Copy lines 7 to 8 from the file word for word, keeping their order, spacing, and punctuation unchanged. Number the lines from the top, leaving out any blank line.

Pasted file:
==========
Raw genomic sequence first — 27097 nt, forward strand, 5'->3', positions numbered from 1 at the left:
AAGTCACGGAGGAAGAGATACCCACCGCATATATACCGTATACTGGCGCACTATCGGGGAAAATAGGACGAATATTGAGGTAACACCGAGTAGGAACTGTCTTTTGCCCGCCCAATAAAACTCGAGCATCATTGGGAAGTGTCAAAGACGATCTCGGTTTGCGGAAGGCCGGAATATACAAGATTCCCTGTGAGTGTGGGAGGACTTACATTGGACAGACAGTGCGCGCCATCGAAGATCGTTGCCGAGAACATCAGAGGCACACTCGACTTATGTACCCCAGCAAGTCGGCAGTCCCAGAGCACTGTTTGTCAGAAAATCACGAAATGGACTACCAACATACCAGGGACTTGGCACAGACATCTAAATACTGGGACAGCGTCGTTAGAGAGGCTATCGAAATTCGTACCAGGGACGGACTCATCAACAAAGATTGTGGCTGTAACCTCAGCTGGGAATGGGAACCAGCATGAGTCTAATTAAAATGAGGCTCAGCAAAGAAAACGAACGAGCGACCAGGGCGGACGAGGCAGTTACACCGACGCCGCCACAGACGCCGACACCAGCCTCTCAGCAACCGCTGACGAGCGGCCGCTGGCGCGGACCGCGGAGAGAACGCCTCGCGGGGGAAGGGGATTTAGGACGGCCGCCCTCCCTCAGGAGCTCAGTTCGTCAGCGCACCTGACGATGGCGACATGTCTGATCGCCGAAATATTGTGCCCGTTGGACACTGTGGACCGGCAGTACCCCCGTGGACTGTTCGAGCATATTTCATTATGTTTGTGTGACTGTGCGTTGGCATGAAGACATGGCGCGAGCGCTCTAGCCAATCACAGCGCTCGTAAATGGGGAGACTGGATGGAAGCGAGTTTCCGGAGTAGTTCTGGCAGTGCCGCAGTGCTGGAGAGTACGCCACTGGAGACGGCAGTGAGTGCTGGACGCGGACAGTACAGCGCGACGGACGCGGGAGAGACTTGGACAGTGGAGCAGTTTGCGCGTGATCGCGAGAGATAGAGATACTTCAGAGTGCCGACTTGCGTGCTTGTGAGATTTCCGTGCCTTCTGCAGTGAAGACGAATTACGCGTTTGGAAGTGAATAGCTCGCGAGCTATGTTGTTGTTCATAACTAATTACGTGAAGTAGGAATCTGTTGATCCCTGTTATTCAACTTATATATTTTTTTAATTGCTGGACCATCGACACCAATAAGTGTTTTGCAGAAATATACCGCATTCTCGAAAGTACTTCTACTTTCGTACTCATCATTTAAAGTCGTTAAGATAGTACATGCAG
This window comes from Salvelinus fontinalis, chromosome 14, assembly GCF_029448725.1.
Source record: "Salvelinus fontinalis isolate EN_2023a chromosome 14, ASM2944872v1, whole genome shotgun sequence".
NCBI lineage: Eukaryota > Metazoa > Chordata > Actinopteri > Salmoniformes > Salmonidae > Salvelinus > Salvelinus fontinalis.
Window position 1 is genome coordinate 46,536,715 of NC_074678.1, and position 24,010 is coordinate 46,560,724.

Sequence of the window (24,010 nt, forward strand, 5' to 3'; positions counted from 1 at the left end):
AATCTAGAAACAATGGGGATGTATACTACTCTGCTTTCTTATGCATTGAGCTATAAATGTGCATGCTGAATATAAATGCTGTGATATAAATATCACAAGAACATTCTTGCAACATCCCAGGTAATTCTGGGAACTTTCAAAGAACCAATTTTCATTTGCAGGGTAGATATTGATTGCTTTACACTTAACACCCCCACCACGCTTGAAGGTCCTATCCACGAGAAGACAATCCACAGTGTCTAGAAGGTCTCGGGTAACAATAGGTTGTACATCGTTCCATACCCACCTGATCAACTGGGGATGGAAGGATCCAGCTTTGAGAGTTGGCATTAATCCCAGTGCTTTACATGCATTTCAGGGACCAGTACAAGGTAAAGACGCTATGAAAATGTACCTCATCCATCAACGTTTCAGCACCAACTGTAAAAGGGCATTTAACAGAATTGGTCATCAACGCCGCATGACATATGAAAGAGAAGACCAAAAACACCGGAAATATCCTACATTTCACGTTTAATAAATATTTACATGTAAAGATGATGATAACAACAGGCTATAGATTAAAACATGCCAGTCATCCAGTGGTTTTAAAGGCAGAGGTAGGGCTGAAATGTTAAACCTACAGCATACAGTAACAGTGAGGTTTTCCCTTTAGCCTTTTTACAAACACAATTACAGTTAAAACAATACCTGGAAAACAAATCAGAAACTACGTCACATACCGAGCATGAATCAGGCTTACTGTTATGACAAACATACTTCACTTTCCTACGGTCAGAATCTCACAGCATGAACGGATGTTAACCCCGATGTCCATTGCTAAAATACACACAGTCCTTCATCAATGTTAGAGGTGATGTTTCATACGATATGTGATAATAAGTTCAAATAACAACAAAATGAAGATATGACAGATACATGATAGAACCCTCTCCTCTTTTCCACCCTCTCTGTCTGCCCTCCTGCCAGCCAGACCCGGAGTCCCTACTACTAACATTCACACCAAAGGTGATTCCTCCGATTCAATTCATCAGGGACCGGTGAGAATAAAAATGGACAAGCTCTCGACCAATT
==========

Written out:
Sequence of the window (24,010 nt, forward strand, 5' to 3'; positions counted from 1 at the left end):
AATCTAGAAACAATGGGGATGTATACTACTCTGCTTTCTTATGCATTGAGCTATAAATGTGCATGCTGAATATAAATGCTGTGATATAAATATCACAAGAACATTCTTGCAACATCCCAGGTAATTCTGGGAACTTTCAAAGAACCAATTTTCATTTGCAGGGTAGATATTGATTGCTTTACACTTAACACCCCCACCACGCTTGAAGGTCCTATCCACGAGAAGACAATCCACAGTGTCTAGAAGGTCTCGGGTAACAATAGGTTGTACATCGTTCCATACCCACCTGATCAACTGGGGATGGAAGGATCCAGCTTTGAGAGTTGGCATTAATCCCAGTGCTTTACATGCATTTCAGGGACCAGTACAAGGTAAAGACGCTATGAAAATGTACCTCATCCATCAACGTTTCAGCACCAACTGTAAAAGGGCATTTAACAGAATTGGTCATCAACGCCGCATGACATATGAAAGAGAAGACCAAAAACACCGGAAATATCCTACATTTCACGTTTAATAAATATTTACATGTAAAGATGATGATAACAACAGGCTATAGATTAAAACATGCCAGTCATCCAGTGGTTTTAAAGGCAGAGGTAGGGCTGAAATGTTAAACCTACAGCATACAGTAACAGTGAGGTTTTCCCTTTAGCCTTTTTACAAACACAATTACAGTTAAAACAATACCTGGAAAACAAATCAGAAACTACGTCACATACCGAGCATGAATCAGGCTTACTGTTATGACAAACATACTTCACTTTCCTACGGTCAGAATCTCACAGCATGAACGGATGTTAACCCCGATGTCCATTGCTAAAATACACACAGTCCTTCATCAATGTTAGAGGTGATGTTTCATACGATATGTGATAATAAGTTCAAATAACAACAAAATGAAGATATGACAGATACATGATAGAACCCTCTCCTCTTTTCCACCCTCTCTGTCTGCCCTCCTGCCAGCCAGACCCGGAGTCCCTACTACTAACATTCACACCAAAGGTGATTCCTCCGATTCAATTCATCAGGGACCGGTGAGAATAAAAATGGACAAGCTCTCGACCAATT